Four-Stroke Dead-Engine Starts with Scott Summers - Dirt Rider Magazine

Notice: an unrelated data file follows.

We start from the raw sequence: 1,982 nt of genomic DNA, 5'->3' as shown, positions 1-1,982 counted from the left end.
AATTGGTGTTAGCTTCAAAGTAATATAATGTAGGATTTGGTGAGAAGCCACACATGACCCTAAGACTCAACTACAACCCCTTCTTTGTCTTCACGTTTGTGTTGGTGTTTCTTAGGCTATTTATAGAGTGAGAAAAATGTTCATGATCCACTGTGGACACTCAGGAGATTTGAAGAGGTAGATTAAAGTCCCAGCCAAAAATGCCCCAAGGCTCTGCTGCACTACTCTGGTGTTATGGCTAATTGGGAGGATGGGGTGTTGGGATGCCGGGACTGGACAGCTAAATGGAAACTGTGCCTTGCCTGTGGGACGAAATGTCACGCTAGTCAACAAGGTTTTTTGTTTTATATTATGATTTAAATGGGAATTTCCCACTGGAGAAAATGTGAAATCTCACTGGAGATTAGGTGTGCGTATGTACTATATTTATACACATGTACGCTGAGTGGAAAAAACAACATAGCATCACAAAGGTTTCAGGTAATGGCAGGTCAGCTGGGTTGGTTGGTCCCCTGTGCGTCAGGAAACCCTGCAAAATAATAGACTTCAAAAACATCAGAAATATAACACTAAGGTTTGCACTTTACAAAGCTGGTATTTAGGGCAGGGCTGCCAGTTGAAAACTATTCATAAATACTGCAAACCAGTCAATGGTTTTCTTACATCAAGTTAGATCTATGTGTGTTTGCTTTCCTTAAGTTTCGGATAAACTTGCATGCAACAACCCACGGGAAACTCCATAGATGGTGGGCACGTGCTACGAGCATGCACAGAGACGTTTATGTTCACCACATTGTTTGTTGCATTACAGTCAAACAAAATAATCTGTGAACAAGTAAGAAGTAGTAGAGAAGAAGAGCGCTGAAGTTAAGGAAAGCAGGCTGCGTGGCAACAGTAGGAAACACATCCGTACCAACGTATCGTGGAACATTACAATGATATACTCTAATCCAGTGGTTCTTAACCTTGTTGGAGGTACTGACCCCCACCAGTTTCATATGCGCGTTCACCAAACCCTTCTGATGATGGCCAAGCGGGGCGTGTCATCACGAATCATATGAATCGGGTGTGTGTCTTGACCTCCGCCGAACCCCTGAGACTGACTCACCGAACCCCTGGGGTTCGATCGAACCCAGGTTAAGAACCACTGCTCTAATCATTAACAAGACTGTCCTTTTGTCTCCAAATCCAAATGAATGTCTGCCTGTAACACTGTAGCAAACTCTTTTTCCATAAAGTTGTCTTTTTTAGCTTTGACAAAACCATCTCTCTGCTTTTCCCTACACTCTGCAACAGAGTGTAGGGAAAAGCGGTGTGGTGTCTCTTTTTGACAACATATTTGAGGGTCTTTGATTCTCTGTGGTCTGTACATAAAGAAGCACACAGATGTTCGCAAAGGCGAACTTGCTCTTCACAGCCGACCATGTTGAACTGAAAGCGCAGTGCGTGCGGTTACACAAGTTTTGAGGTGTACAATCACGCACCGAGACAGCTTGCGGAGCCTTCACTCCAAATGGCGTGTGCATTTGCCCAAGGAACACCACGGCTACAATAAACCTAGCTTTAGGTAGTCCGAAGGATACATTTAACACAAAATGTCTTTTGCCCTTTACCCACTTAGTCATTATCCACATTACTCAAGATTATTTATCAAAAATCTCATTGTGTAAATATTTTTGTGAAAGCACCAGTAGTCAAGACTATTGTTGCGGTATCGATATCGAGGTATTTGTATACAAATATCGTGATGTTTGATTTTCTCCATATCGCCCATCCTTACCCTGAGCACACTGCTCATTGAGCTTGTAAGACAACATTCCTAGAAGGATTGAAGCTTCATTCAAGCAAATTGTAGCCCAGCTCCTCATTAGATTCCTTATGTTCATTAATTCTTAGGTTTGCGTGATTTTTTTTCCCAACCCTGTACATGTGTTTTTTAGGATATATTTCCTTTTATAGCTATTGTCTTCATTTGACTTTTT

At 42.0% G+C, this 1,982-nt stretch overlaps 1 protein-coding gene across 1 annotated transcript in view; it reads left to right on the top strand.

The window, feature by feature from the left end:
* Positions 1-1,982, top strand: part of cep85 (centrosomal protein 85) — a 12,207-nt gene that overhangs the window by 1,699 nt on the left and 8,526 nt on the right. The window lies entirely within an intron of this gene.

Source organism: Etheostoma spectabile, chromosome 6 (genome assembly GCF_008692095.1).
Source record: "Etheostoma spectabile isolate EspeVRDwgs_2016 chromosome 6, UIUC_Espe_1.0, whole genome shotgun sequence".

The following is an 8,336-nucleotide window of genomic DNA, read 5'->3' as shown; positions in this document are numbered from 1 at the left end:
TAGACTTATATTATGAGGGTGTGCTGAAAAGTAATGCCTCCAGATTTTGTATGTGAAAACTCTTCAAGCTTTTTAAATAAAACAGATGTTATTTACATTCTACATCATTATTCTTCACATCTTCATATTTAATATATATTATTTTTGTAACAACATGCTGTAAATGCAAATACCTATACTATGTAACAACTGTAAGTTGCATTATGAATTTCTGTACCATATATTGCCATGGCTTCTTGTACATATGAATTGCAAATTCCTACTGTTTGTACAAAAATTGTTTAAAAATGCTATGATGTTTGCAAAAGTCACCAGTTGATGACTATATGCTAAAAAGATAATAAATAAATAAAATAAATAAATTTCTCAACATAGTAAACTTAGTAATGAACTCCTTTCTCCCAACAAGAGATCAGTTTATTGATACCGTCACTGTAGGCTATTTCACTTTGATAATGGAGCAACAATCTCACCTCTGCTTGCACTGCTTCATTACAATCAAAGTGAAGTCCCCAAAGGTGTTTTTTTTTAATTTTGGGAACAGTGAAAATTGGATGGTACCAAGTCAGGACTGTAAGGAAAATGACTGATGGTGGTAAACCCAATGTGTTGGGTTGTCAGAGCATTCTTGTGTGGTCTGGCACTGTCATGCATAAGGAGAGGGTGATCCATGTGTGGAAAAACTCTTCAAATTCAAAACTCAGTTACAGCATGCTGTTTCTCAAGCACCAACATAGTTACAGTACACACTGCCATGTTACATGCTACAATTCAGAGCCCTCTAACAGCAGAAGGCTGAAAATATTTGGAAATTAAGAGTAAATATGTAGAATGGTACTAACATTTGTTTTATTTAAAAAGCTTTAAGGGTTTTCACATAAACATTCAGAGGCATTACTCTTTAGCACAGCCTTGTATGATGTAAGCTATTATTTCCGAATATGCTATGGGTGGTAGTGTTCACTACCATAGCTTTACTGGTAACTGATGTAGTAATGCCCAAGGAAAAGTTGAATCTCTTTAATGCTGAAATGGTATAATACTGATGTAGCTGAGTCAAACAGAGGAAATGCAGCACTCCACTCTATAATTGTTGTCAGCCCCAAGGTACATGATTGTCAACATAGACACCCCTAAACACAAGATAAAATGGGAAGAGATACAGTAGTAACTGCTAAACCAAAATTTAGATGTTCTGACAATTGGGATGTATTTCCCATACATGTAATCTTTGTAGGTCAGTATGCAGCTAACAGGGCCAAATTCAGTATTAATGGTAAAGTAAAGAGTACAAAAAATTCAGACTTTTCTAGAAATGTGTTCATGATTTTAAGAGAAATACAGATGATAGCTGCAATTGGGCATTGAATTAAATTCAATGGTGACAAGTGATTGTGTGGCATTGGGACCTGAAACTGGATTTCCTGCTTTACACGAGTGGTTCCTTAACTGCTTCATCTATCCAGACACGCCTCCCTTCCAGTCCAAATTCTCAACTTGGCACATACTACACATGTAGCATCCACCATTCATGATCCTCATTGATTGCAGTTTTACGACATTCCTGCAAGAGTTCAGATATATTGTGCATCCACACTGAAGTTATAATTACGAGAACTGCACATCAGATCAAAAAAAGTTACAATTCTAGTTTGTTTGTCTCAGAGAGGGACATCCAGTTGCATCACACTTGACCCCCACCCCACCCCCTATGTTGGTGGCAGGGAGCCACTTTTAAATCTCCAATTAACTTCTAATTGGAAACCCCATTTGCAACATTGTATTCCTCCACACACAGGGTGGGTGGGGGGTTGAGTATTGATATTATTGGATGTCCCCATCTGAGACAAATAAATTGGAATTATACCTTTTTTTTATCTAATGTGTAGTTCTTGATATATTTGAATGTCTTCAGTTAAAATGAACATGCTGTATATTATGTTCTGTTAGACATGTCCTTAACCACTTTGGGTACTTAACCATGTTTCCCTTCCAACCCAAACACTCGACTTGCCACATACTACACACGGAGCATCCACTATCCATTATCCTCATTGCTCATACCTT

Off-road racer Scott Summers may have more experience with four-stroke dead-engine starts than any other pro on the circuit. He holds five GNCC titles, with 69 victories in major off-road competitions and a total of nine titles in his trophy case. Summers is well known for his ability to win on an XR600R four-stroke at a time when the thumpers were a bit big and not the easiest to race.Returning to GNCC competition after his 2001 injury-forced retirement, Summers will be on a CRF450R, which means that for perhaps the first time in his career, he will race equipment that is equal to his competitors'.Achieving good dead-engine starts with a four-stroke is challenging, as he readily admits. So Summers offers these tips to launching your thumper.First, be sure the bike is warmed up. This is crucial with four-strokes, which should be warm but not too hot. Do a test start, and be sure the bike will fire without the hot-start button depressed. He adds that adjusting the clutch free play so the clutch fully disengages is key.A. "Once your engine is good and warm, you'll want to be sure that you are in gear and that the clutch is fully disengaged. I like to rock the bike back and forth a couple of times to free up the clutch plates so I get a good, clean kick."B. "Gently turn the engine over until you come to top dead center (TDC)—the hard spot. On the Honda CRF, I leave the lever just at TDC. Get your leg up and be ready for the starter. I wrap all four fingers around the clutch lever so it is pulled all the way in, rather than using only two fingers as I usually do."C. "When the starter flag drops, give a solid kick and be careful not to twist the throttle as you kick. Once the engine fires, wait just a second to be sure it catches and revs before you drop the clutch. If you do it too soon, you'll kill the engine and be left kicking as the pack rides away."D. "Once you are under way, the disadvantage of starting a four-stroke turns into the advantage of four-stroke muscle. You can hook up better than your two-stroke competitors, and if you are on a CRF, you have a horsepower advantage. Make the most of it by carefully shifting your weight forward and staying on the gas!"